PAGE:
‘Scandal,’ Olivia Pope, and Elevating Black Women Characters
by Danielle Eliska Lyle
“It’s a Man’s World… But it would be nothing without a Woman or a Girl.”
Don’t blame us. James Brown said it first. And while his theory can be proven in all aspects of life, it is reaching one of the most influential industries in the world—an industry that has been dominated by white males for centuries—Hollywood.
The face of the moving image is changing and it is more than gender, alone. It’s race.
Black women are making strides behind the scenes as writers, creators, directors and producers and on camera as actors—giving the industry a facelift. Protagonists are now wearing pencil skirts, waterproof mascara with slanted, almond-shaped eyes, 3-inch stilettos and fierce character depth. I love seeing female protagonists in film. I write them in my scripts. Most of the television series I tune in to watch have female protagonists. Let’s face it—they are a power to be reckoned with.
When I heard through the grapevine that Shonda Rhimes created yet another one-hour drama series, I already knew I was tuning in. I’ve been a fan of Rhimes since Grey’s Anatomy
. I’ll admit it; before I ever saw an episode of Grey’s Anatomy
, I had my own personal wedding ceremony to the television show because Rhimes was Black—and woman. And the lead was female. And I don’t apologize for it.
Rhimes because before she came on the scene, Black women television creators were like centaurs. Her success paved the way for those of us coming up behind her, and we no longer have to be afraid to strut into conference rooms of big television corporations and pitch our ideas with women in the lead roles.
When I learned the leading role for Scandal
was a Black woman, I almost had a full-on cry fest. Our Black female roles are stretching beyond the barriers of the “scratching and surviving” mothers, superficial girlfriends, sassy next-door neighbors and mammy replicas. Black women are now depicted in scripts as educated and successful without the assigned role of the emasculator; fierce and sensual without being a materialistic whore.
For much too long, we’ve been handed scripts to play characters that are demeaning, exhausting, stereotypical, unattractive and unfeminine.
Claire Huxtable set the tone as the positive Black woman of sitcom, but it’s been more than 30 years since we’ve seen a Black female protagonist in one-hour drama television. And now that she’s arrived—standing on the shoulders of Get Christie Love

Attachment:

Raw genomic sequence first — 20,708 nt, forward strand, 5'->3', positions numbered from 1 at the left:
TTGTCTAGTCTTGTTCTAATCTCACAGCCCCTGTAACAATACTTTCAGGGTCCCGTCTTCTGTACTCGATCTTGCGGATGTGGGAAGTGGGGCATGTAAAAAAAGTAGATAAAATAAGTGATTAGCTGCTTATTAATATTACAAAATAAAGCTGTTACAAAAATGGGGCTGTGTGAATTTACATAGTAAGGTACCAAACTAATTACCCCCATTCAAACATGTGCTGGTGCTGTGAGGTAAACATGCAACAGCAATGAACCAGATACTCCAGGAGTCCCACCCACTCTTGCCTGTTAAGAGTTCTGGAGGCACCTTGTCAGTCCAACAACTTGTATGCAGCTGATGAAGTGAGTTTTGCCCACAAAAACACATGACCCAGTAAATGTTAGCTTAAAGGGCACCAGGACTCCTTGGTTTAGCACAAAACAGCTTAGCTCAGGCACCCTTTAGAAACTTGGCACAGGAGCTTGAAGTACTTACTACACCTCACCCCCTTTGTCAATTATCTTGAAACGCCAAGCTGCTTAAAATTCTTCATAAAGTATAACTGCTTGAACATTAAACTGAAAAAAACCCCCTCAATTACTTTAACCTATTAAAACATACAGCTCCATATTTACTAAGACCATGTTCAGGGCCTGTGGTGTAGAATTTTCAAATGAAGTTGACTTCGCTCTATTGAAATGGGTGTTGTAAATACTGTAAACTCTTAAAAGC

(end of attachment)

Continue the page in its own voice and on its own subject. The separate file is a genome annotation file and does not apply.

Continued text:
—she has captured the hearts of many who tune in every Thursday evening to watch Olivia Pope do her thing.
After the Scandal
pilot aired, I entered our mock television writers’ room and one of my colleagues asked, “What do you think about Scandal
I responded, “Black. Female. Protagonist.”
For me, right now—that is enough. We do not have to get into the logistics of the show. It’s just getting started and I believe it has obese staying power. I am elated that Olivia Pope (Scandal
) represents someone who is not “tragically female.”
When I sit and think about Black women in film and television, there are too many to name who paved the way for us as writers, directors, producers and actors. I dare say if Hattie McDaniel had not played the role of Mammy in Gone With The Wind
, we may still be playing background. Although we still struggle with roles that cause me great heartache, we have come a long way.
We live in a world where what young girls see, they become. The entertainment industry has a stronghold on what the Black woman should look like. It is devastating to walk pass newsstands and witness the debauchery of modern-day auction blocks on the cover of magazines. Young girls emulate Nicki Minaj and Amber Rose and haven’t a clue as to who Dorothy Dandridge and Lena Horne are.
It is our responsibility as artists to continue elevating the image of the woman in film, television, theatre and music. Rhimes is one of the many women a part of our artistic community who is seriously changing the game. Grey’s Anatomy
, Private Practice
all got picked up for next season. With that said, I have three words for you: Go, Shonda Rhimes.
Today, I celebrate Rhimes for adding yet another positive image of the Black woman to the collection.
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